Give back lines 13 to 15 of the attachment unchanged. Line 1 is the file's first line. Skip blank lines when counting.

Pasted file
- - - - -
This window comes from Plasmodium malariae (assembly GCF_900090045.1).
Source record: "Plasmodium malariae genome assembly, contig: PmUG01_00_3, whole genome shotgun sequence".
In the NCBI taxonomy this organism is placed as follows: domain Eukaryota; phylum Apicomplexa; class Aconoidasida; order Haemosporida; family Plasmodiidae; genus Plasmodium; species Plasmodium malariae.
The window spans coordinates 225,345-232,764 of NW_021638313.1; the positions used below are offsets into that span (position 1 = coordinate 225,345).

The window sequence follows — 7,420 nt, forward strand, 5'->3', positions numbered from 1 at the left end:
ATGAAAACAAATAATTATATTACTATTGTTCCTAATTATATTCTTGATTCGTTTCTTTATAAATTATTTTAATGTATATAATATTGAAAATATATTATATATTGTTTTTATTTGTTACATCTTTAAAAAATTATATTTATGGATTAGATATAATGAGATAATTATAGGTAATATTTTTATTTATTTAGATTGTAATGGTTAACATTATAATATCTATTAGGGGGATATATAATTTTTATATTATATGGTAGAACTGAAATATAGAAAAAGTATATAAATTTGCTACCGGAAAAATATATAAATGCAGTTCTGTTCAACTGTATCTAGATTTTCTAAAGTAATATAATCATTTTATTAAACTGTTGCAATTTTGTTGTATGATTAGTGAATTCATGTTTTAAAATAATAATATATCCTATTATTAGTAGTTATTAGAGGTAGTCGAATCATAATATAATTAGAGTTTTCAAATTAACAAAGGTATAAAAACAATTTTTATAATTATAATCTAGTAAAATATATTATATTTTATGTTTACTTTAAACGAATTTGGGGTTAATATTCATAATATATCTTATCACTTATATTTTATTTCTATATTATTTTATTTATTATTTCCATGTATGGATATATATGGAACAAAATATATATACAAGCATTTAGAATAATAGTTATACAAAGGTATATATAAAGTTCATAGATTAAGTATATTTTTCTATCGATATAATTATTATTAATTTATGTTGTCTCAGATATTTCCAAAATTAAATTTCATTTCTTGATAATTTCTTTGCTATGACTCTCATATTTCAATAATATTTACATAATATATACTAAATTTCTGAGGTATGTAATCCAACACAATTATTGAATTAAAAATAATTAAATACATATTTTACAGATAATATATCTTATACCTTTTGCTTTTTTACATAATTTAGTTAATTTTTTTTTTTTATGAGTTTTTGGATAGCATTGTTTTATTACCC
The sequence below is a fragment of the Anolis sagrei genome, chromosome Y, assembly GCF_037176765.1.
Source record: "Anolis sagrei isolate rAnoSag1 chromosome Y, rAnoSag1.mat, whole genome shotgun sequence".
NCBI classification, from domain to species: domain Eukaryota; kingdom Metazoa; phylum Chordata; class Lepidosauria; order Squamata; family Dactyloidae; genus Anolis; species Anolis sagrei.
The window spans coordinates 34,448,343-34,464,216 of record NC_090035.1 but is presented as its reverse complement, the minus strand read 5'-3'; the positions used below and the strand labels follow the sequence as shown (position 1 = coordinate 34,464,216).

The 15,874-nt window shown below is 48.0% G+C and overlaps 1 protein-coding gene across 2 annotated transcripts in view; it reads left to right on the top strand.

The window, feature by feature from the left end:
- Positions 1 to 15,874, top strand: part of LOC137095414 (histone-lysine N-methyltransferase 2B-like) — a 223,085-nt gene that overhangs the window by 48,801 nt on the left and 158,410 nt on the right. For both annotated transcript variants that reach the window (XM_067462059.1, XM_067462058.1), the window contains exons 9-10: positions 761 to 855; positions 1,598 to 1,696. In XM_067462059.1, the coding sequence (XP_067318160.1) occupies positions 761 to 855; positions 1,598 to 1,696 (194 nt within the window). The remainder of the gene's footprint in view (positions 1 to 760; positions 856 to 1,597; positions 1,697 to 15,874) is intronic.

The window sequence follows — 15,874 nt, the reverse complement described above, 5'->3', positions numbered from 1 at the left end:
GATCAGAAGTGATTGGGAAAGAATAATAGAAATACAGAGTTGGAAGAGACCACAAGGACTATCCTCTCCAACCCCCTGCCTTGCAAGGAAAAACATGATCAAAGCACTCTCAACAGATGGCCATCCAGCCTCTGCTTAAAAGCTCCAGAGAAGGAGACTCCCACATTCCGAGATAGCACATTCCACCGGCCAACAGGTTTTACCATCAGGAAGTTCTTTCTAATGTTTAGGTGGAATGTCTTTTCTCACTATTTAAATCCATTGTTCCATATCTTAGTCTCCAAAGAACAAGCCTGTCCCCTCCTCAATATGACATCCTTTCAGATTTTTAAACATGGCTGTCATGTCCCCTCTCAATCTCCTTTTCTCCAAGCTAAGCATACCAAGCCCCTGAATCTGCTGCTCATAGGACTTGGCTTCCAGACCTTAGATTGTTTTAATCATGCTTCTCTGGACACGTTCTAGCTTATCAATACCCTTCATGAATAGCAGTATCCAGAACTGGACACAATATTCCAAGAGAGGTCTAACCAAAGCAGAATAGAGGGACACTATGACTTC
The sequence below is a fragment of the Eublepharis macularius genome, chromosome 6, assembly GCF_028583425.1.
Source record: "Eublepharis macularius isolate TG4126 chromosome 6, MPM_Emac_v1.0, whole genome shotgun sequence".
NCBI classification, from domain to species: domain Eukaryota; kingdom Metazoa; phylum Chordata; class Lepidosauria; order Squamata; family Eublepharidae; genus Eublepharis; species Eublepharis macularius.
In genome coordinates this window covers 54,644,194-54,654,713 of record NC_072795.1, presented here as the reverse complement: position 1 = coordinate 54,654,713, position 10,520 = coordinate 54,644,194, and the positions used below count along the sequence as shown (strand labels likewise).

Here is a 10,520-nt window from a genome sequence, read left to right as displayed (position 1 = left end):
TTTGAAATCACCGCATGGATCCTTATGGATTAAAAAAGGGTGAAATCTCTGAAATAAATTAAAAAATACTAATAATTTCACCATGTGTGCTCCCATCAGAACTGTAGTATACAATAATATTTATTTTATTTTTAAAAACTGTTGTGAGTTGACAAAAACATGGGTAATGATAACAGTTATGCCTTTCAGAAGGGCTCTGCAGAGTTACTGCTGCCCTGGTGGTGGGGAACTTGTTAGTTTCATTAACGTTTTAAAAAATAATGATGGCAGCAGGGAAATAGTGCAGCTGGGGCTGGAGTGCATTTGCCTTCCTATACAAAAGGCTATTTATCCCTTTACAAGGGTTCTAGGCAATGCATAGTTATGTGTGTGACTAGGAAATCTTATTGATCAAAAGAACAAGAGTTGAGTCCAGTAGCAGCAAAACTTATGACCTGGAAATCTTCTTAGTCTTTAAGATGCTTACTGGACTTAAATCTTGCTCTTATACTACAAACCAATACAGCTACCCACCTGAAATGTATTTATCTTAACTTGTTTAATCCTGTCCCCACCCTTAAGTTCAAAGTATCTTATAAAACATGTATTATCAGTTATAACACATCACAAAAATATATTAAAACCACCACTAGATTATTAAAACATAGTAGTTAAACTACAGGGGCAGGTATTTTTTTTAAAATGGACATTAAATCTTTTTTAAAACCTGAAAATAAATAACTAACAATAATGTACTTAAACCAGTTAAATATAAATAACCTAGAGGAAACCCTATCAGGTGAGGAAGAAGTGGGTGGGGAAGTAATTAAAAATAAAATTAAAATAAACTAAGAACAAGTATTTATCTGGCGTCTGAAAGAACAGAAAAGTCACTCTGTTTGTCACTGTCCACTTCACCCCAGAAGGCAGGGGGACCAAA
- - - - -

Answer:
- Positions 1 to 15,874, top strand: part of LOC137095414 (histone-lysine N-methyltransferase 2B-like) — a 223,085-nt gene that overhangs the window by 48,801 nt on the left and 158,410 nt on the right. For both annotated transcript variants that reach the window (XM_067462059.1, XM_067462058.1), the window contains exons 9-10: positions 761 to 855; positions 1,598 to 1,696. In XM_067462059.1, the coding sequence (XP_067318160.1) occupies positions 761 to 855; positions 1,598 to 1,696 (194 nt within the window). The remainder of the gene's footprint in view (positions 1 to 760; positions 856 to 1,597; positions 1,697 to 15,874) is intronic.

The window sequence follows — 15,874 nt, the reverse complement described above, 5'->3', positions numbered from 1 at the left end:
GATCAGAAGTGATTGGGAAAGAATAATAGAAATACAGAGTTGGAAGAGACCACAAGGACTATCCTCTCCAACCCCCTGCCTTGCAAGGAAAAACATGATCAAAGCACTCTCAACAGATGGCCATCCAGCCTCTGCTTAAAAGCTCCAGAGAAGGAGACTCCCACATTCCGAGATAGCACATTCCACCGGCCAACAGGTTTTACCATCAGGAAGTTCTTTCTAATGTTTAGGTGGAATGTCTTTTCTCACTATTTAAATCCATTGTTCCATATCTTAGTCTCCAAAGAACAAGCCTGTCCCCTCCTCAATATGACATCCTTTCAGATTTTTAAACATGGCTGTCATGTCCCCTCTCAATCTCCTTTTCTCCAAGCTAAGCATACCAAGCCCCTGAATCTGCTGCTCATAGGACTTGGCTTCCAGACCTTAGATTGTTTTAATCATGCTTCTCTGGACACGTTCTAGCTTATCAATACCCTTCATGAATAGCAGTATCCAGAACTGGACACAATATTCCAAGAGAGGTCTAACCAAAGCAGAATAGAGGGACACTATGACTTC